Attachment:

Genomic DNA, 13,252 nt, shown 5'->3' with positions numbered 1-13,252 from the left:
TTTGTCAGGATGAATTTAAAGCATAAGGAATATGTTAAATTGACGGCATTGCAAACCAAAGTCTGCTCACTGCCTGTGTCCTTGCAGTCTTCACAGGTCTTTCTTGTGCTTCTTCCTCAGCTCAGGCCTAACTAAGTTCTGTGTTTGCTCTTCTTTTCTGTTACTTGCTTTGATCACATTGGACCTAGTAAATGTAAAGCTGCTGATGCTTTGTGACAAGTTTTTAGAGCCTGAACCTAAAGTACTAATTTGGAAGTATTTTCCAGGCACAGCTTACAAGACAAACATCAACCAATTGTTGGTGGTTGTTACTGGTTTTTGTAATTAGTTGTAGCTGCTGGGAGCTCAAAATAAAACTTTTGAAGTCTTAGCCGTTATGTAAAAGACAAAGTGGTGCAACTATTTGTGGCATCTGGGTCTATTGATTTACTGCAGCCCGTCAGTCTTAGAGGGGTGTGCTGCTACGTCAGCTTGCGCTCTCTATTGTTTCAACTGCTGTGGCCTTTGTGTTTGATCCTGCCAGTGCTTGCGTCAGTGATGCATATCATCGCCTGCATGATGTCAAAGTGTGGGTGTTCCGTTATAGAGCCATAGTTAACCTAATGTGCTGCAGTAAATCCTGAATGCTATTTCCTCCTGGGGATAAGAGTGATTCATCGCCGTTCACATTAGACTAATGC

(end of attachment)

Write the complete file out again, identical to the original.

Genomic DNA, 13,252 nt, shown 5'->3' with positions numbered 1-13,252 from the left:
TTTGTCAGGATGAATTTAAAGCATAAGGAATATGTTAAATTGACGGCATTGCAAACCAAAGTCTGCTCACTGCCTGTGTCCTTGCAGTCTTCACAGGTCTTTCTTGTGCTTCTTCCTCAGCTCAGGCCTAACTAAGTTCTGTGTTTGCTCTTCTTTTCTGTTACTTGCTTTGATCACATTGGACCTAGTAAATGTAAAGCTGCTGATGCTTTGTGACAAGTTTTTAGAGCCTGAACCTAAAGTACTAATTTGGAAGTATTTTCCAGGCACAGCTTACAAGACAAACATCAACCAATTGTTGGTGGTTGTTACTGGTTTTTGTAATTAGTTGTAGCTGCTGGGAGCTCAAAATAAAACTTTTGAAGTCTTAGCCGTTATGTAAAAGACAAAGTGGTGCAACTATTTGTGGCATCTGGGTCTATTGATTTACTGCAGCCCGTCAGTCTTAGAGGGGTGTGCTGCTACGTCAGCTTGCGCTCTCTATTGTTTCAACTGCTGTGGCCTTTGTGTTTGATCCTGCCAGTGCTTGCGTCAGTGATGCATATCATCGCCTGCATGATGTCAAAGTGTGGGTGTTCCGTTATAGAGCCATAGTTAACCTAATGTGCTGCAGTAAATCCTGAATGCTATTTCCTCCTGGGGATAAGAGTGATTCATCGCCGTTCACATTAGACTAATGC